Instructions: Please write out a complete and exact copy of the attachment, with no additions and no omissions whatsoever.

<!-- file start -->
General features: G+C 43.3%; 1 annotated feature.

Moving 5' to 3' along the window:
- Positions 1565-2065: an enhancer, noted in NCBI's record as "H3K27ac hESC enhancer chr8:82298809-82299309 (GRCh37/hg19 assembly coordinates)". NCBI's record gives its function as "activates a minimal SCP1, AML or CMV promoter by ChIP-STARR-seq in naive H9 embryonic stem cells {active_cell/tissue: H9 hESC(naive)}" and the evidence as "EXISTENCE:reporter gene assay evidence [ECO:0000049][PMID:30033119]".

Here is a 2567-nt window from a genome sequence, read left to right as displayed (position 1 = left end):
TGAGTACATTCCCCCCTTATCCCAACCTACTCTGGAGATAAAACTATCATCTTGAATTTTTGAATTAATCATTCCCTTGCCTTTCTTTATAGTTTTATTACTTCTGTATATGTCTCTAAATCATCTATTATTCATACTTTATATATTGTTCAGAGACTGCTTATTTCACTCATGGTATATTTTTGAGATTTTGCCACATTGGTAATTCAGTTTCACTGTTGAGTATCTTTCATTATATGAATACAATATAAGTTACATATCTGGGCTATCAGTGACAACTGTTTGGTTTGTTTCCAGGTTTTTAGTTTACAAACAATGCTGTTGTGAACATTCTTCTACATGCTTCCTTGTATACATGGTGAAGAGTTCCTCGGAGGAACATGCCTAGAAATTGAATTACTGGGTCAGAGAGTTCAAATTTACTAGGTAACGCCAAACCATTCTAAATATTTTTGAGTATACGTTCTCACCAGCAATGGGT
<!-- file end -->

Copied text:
General features: G+C 43.3%; 1 annotated feature.

Moving 5' to 3' along the window:
- Positions 1565-2065: an enhancer, noted in NCBI's record as "H3K27ac hESC enhancer chr8:82298809-82299309 (GRCh37/hg19 assembly coordinates)". NCBI's record gives its function as "activates a minimal SCP1, AML or CMV promoter by ChIP-STARR-seq in naive H9 embryonic stem cells {active_cell/tissue: H9 hESC(naive)}" and the evidence as "EXISTENCE:reporter gene assay evidence [ECO:0000049][PMID:30033119]".

Here is a 2567-nt window from a genome sequence, read left to right as displayed (position 1 = left end):
TGAGTACATTCCCCCCTTATCCCAACCTACTCTGGAGATAAAACTATCATCTTGAATTTTTGAATTAATCATTCCCTTGCCTTTCTTTATAGTTTTATTACTTCTGTATATGTCTCTAAATCATCTATTATTCATACTTTATATATTGTTCAGAGACTGCTTATTTCACTCATGGTATATTTTTGAGATTTTGCCACATTGGTAATTCAGTTTCACTGTTGAGTATCTTTCATTATATGAATACAATATAAGTTACATATCTGGGCTATCAGTGACAACTGTTTGGTTTGTTTCCAGGTTTTTAGTTTACAAACAATGCTGTTGTGAACATTCTTCTACATGCTTCCTTGTATACATGGTGAAGAGTTCCTCGGAGGAACATGCCTAGAAATTGAATTACTGGGTCAGAGAGTTCAAATTTACTAGGTAACGCCAAACCATTCTAAATATTTTTGAGTATACGTTCTCACCAGCAATGGGT